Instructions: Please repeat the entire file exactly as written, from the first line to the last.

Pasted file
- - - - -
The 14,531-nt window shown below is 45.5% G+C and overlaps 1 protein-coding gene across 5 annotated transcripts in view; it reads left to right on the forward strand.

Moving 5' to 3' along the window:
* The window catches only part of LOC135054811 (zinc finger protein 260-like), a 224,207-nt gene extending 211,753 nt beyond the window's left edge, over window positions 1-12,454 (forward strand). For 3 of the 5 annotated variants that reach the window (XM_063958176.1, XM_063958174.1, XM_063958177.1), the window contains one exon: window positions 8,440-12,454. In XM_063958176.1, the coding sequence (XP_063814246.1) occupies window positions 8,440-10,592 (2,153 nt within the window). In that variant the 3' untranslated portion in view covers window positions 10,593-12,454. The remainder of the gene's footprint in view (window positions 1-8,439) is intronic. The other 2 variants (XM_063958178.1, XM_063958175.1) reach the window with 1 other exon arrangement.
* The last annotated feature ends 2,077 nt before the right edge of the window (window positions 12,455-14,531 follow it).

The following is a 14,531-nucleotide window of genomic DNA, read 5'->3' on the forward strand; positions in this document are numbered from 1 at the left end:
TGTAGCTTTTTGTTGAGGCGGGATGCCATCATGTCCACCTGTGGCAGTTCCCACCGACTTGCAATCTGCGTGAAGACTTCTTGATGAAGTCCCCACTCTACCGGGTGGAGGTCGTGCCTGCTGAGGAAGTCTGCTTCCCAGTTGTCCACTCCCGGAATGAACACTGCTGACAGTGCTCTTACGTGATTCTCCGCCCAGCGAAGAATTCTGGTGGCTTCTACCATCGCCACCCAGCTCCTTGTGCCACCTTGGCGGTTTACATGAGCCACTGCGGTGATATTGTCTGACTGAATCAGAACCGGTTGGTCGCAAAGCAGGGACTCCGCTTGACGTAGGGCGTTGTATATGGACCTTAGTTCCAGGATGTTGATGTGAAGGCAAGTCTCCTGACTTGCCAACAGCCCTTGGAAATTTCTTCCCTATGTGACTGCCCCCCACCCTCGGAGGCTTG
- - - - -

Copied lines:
The 14,531-nt window shown below is 45.5% G+C and overlaps 1 protein-coding gene across 5 annotated transcripts in view; it reads left to right on the forward strand.

Moving 5' to 3' along the window:
* The window catches only part of LOC135054811 (zinc finger protein 260-like), a 224,207-nt gene extending 211,753 nt beyond the window's left edge, over window positions 1-12,454 (forward strand). For 3 of the 5 annotated variants that reach the window (XM_063958176.1, XM_063958174.1, XM_063958177.1), the window contains one exon: window positions 8,440-12,454. In XM_063958176.1, the coding sequence (XP_063814246.1) occupies window positions 8,440-10,592 (2,153 nt within the window). In that variant the 3' untranslated portion in view covers window positions 10,593-12,454. The remainder of the gene's footprint in view (window positions 1-8,439) is intronic. The other 2 variants (XM_063958178.1, XM_063958175.1) reach the window with 1 other exon arrangement.
* The last annotated feature ends 2,077 nt before the right edge of the window (window positions 12,455-14,531 follow it).

The following is a 14,531-nucleotide window of genomic DNA, read 5'->3' on the forward strand; positions in this document are numbered from 1 at the left end:
TGTAGCTTTTTGTTGAGGCGGGATGCCATCATGTCCACCTGTGGCAGTTCCCACCGACTTGCAATCTGCGTGAAGACTTCTTGATGAAGTCCCCACTCTACCGGGTGGAGGTCGTGCCTGCTGAGGAAGTCTGCTTCCCAGTTGTCCACTCCCGGAATGAACACTGCTGACAGTGCTCTTACGTGATTCTCCGCCCAGCGAAGAATTCTGGTGGCTTCTACCATCGCCACCCAGCTCCTTGTGCCACCTTGGCGGTTTACATGAGCCACTGCGGTGATATTGTCTGACTGAATCAGAACCGGTTGGTCGCAAAGCAGGGACTCCGCTTGACGTAGGGCGTTGTATATGGACCTTAGTTCCAGGATGTTGATGTGAAGGCAAGTCTCCTGACTTGCCAACAGCCCTTGGAAATTTCTTCCCTATGTGACTGCCCCCCACCCTCGGAGGCTTG